First, contain the wet paint and absorb with paper towels or napkin or rags that you don’t mind throwing out. Before you apply any chemicals or solvents, test them in an inconspicuous area of the carpet to make sure it won’t damage the carpet.
For Acrylic Paint
Apply glycerin to the stain and blot it up. Then remove the residue with rubbing alcohol and go over the remaining stain with a mild detergent and water using a sponge or rag.
For Oil Based Paint
Oil based paint will definitely damage the carpet if it sits for too long. Use turpentine or mineral spirits to remove the paint, then blot with rubbing alcohol and finally use a mild detergent and water with a sponge or rag.
For Latex Paint
Blot up as much as possible, then apply a mixture of 1 tablespoon of mild detergent with 1 cup of warm water. Repeat as necessary.
For Water Based Paint
Blot up as much as possible, then continue to blot with vinegar, and finally blot with a mild detergent and water and a sponge.
Scrape away as much paint as you can, then apply WD-40. Let it sit for 20 minutes, then blot the area clean using a mild detergent and water. Repeat as necessary.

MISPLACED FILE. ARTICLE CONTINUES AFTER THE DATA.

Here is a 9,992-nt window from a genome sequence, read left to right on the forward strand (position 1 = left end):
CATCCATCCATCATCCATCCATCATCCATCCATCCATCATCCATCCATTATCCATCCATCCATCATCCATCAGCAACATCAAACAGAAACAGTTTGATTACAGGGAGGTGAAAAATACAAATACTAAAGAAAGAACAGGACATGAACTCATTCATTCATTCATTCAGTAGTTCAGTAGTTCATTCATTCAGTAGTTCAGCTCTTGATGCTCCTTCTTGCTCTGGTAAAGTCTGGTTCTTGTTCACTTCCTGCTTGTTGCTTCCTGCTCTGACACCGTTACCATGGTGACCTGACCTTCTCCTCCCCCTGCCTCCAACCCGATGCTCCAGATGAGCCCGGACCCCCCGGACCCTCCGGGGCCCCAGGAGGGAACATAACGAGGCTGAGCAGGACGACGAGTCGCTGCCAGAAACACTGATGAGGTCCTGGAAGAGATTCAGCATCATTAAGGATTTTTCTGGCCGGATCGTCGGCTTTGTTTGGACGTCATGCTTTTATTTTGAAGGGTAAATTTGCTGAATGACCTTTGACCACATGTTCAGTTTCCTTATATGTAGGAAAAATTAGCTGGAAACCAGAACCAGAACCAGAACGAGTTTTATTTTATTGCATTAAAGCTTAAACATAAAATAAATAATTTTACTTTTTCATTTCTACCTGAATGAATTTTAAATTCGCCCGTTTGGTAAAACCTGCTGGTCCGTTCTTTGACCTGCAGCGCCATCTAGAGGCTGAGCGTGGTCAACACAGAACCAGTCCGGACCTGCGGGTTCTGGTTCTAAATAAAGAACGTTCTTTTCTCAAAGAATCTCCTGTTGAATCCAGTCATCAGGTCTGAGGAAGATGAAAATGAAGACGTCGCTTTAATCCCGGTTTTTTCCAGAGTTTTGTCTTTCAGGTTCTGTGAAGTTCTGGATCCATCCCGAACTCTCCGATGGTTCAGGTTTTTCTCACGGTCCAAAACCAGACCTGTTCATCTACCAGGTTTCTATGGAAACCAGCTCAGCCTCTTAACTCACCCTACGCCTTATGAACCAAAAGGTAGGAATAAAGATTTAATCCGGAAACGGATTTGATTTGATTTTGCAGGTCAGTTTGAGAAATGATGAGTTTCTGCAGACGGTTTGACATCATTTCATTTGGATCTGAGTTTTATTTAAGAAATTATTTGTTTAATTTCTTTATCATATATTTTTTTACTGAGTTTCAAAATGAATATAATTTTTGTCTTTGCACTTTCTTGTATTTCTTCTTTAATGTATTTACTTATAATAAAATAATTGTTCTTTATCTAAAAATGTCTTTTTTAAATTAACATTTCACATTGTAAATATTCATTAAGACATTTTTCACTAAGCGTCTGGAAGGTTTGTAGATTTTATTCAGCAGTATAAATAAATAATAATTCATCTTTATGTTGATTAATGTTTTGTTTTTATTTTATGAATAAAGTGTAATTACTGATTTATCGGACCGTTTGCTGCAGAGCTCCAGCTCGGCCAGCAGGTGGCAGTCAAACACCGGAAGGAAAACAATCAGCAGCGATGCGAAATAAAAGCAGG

When you spill glue you have to act quickly to remove it. Many glues are fast drying so it’s easier to clean up the glue if it’s still wet. Pre-test the carpet to make sure it doesn’t get damaged by trying to remove the glue.
- First start by dabbing the glue with a damp paper towel. You may need to repeat this process with multiple damp paper towels (don’t keep using the same paper towel if it’s covered in glue)
- If the glue is wet and is slow drying, you will probably be able to pick up most of the glue.
- Make sure you get down into the fibers after you have picked up the glue on the surface.
- If this isn’t working with water, dip the paper towel in white vinegar then try blotting.
If the above process doesn’t work, or if the glue has dried:
- Take a brown paper bag (grocery bag) or a thin cloth and put the brown paper or cloth on top of the glue.
- With an iron on a low setting, carefully iron on top of the bag or cloth, checking frequently to see if the glue has melted and transferred onto the cloth or paper.
- Check the spot in 10 seconds. If you need more heat, slowly increase the temperature setting on the iron and try it again.
- Keep checking every 10 seconds or so, and repeat the process until the glue has melted into the cloth or paper.
- Do not spray the glue with water or use steam on the iron.